Have You Become Emotionally Numb to the Social Media Buzz?
News move fast. Since this email was drafted on Friday, the horrific Sri Lanka attacks occurred and raise the same issue we tackled here, prompted by the fire at Notre-Dame: how to mourn and express empathy on social media. Some reflections...
Do you remember when the news broke last week and your feeds filled up with posts, tweets, and live streams of #NotreDame and #Parisisburning?
Did you post something yourself? Or hit “like,” “retweet,” or “share”?
What made you do it, and how did you feel afterwards? Better? Worse? Indifferent?
Let me tell you how I felt.
I sat with a couple of friends, all of us scrolling through our feeds, ooh-ing, sighing, and occasionally showing each other pictures of the Cathedral of Notre-Dame in Paris—in flames. It was awkward, and yet somehow, not unusual. The day after, I had a lingering sense of unease, not because I care so much about this cathedral, but because of the in-the-moment-overflow of sensationalism, the cries for #onehumanity, the #throwback posts to “back when I visited Paris last summer.”
I was aware of both a sense of actual compassion, mostly for the French people (and maybe because I have a strong emotional connection to fire and the sense of loss it brings), and feelings of disappointment about the comments being made by my circle of friends, who were almost making fun of the social media buzz.
I asked my colleague Jaimie, who lives in Paris, how the event and associated buzz were making her feel. This is how she responded (quoted from her essay When the Smoke Clears):
I actually cringe when I see people, en masse, jump on the disaster porn social media bandwagon. (...) If crying is an interpersonal tool, an evolutionary capacity unique to humans that allows us to signal to one another when we need help or comfort, then I’m willing to consider posting to Instagram or Twitter a 21st century extension of that human function. Let’s say the posts are like digital tears shed all over the world. I get it, sharing is caring. And yes to sharing. Yes to caring. Yes to solidarity and to empathy. But, there’s something sleazy about the gamification of feeling on social media, where there is “liking” involved, where social capital is gained by posting.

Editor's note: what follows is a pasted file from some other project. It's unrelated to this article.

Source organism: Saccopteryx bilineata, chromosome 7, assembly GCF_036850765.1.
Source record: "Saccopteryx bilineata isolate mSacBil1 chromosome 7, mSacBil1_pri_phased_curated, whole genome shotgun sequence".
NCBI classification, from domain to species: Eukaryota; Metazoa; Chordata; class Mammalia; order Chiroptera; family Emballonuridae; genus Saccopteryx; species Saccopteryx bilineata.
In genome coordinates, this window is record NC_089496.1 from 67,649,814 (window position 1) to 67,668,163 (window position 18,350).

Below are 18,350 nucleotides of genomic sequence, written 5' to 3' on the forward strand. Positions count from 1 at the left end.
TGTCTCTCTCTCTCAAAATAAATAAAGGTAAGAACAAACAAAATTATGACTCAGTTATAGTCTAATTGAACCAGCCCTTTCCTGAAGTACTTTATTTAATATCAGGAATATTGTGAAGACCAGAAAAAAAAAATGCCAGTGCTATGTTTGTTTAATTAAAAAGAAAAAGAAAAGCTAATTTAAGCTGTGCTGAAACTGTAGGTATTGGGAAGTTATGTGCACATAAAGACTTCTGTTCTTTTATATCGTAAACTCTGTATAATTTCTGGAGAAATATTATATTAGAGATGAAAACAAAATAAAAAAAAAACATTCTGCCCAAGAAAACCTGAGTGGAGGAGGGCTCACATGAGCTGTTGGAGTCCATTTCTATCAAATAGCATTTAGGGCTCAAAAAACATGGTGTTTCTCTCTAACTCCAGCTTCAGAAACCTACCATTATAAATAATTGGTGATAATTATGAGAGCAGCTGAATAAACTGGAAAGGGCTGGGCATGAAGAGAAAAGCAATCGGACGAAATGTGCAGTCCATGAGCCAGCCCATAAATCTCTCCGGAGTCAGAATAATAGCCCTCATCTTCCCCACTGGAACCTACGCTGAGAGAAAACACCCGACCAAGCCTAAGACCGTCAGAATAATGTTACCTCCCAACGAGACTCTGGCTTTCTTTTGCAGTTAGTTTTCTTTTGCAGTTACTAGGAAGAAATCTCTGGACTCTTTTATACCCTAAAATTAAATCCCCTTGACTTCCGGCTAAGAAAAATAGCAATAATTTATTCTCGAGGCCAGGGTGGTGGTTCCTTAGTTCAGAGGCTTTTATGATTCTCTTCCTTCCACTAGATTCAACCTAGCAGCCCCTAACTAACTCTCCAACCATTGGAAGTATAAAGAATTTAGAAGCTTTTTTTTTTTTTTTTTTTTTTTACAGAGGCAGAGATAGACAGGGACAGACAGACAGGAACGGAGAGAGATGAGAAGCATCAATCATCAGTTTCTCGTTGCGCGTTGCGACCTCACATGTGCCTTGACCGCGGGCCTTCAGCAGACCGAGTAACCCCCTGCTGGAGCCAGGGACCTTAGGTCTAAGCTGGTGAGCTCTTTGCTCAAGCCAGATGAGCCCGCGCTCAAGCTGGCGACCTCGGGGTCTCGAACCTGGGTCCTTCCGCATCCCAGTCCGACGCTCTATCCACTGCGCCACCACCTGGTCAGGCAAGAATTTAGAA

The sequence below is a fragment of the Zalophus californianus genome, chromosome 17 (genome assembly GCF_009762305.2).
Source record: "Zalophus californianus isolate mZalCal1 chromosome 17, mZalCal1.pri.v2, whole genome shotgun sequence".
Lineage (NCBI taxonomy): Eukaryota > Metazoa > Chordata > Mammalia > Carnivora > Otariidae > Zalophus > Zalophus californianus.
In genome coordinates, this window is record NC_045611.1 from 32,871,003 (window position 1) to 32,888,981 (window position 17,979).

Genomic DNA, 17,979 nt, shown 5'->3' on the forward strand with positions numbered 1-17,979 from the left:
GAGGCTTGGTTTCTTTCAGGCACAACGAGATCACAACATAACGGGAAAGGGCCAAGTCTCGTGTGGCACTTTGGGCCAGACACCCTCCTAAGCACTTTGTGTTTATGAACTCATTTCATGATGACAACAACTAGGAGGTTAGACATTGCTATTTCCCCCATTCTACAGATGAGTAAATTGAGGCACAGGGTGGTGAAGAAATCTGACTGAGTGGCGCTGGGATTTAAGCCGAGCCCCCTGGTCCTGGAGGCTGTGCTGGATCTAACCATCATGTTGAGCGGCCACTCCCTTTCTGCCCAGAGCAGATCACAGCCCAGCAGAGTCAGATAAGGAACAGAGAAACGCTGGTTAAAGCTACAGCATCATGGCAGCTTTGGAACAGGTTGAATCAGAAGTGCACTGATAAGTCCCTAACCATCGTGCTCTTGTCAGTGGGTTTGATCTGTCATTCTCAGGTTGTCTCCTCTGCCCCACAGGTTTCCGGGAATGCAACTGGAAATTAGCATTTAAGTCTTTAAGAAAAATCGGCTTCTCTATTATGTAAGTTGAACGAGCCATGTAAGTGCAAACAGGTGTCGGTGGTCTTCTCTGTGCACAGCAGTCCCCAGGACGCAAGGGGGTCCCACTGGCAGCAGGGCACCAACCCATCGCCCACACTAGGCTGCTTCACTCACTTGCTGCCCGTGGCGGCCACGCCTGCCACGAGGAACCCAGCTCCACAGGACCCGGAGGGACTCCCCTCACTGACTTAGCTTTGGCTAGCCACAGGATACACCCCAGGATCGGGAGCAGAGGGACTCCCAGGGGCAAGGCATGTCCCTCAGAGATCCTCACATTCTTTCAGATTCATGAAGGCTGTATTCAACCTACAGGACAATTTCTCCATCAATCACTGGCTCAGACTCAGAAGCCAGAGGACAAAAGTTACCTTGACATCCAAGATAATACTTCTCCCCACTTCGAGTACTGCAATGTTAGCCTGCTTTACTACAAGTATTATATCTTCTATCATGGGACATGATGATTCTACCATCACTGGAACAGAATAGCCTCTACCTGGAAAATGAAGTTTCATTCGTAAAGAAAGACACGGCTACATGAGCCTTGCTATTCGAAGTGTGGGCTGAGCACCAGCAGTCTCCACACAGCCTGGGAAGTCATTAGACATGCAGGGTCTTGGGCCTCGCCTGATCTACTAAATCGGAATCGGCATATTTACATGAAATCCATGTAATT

Do we really think that expressing our compassion, our caring, and our empathy by simply tapping on a screen in the midst of a rapid-second scroll is appropriate, justifiable, or even desirable?
Think about it. And then, give this a try.
Next time you feel the need to express a reaction on social media:
Pause for a minute. Pause for a minute. Think about whether this “like” will make a difference in how you feel right now.
Ask yourself what intention is behind your reaction, and don't trick yourself. Do you honestly care about the topic? Do you just want people to agree with you?
To “like” you for the fact that you posted an old photo that will end up in an ocean of digital tears that will be washed away by next Monday?
And then, make a decision. If you do care, maybe you want to reach out personally to friends, or to the people and organizations involved. Maybe you’d like to start a discussion with your co-workers about how they feel and what they think. Maybe you’d like to take some kind of action in response, on your own, or with friends.
Every time you catch yourself operating on autopilot, reacting unthinkingly, take a second and pause. It's the smallest thing.
Do not accept the numbness. What are you really feeling? Trace your thoughts and reactions back, and think about what it is that you really want to communicate before sharing.
I will try my best, too. Let’s check in in a couple of weeks and see if anything changed.
Monika & the House team
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